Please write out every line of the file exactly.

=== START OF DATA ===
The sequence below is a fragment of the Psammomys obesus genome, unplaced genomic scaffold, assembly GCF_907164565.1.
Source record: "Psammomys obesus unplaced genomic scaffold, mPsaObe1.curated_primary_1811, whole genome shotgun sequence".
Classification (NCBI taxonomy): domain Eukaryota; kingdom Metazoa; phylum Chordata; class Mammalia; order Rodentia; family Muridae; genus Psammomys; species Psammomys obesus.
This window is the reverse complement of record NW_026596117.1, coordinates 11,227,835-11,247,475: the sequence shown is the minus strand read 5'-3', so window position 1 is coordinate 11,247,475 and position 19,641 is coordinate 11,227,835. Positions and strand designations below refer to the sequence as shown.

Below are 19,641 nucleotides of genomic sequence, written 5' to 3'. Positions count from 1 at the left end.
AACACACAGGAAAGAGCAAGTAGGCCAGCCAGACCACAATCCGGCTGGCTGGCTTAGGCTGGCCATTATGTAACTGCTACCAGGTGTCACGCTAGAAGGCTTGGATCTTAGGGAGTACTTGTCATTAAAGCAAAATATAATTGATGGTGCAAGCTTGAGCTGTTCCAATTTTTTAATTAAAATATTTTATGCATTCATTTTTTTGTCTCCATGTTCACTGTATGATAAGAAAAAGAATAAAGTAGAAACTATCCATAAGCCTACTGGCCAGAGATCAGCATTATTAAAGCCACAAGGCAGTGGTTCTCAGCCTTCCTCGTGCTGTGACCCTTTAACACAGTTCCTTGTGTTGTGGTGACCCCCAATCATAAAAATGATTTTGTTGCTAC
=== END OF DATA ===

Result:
The sequence below is a fragment of the Psammomys obesus genome, unplaced genomic scaffold, assembly GCF_907164565.1.
Source record: "Psammomys obesus unplaced genomic scaffold, mPsaObe1.curated_primary_1811, whole genome shotgun sequence".
Classification (NCBI taxonomy): domain Eukaryota; kingdom Metazoa; phylum Chordata; class Mammalia; order Rodentia; family Muridae; genus Psammomys; species Psammomys obesus.
This window is the reverse complement of record NW_026596117.1, coordinates 11,227,835-11,247,475: the sequence shown is the minus strand read 5'-3', so window position 1 is coordinate 11,247,475 and position 19,641 is coordinate 11,227,835. Positions and strand designations below refer to the sequence as shown.

Below are 19,641 nucleotides of genomic sequence, written 5' to 3'. Positions count from 1 at the left end.
AACACACAGGAAAGAGCAAGTAGGCCAGCCAGACCACAATCCGGCTGGCTGGCTTAGGCTGGCCATTATGTAACTGCTACCAGGTGTCACGCTAGAAGGCTTGGATCTTAGGGAGTACTTGTCATTAAAGCAAAATATAATTGATGGTGCAAGCTTGAGCTGTTCCAATTTTTTAATTAAAATATTTTATGCATTCATTTTTTTGTCTCCATGTTCACTGTATGATAAGAAAAAGAATAAAGTAGAAACTATCCATAAGCCTACTGGCCAGAGATCAGCATTATTAAAGCCACAAGGCAGTGGTTCTCAGCCTTCCTCGTGCTGTGACCCTTTAACACAGTTCCTTGTGTTGTGGTGACCCCCAATCATAAAAATGATTTTGTTGCTAC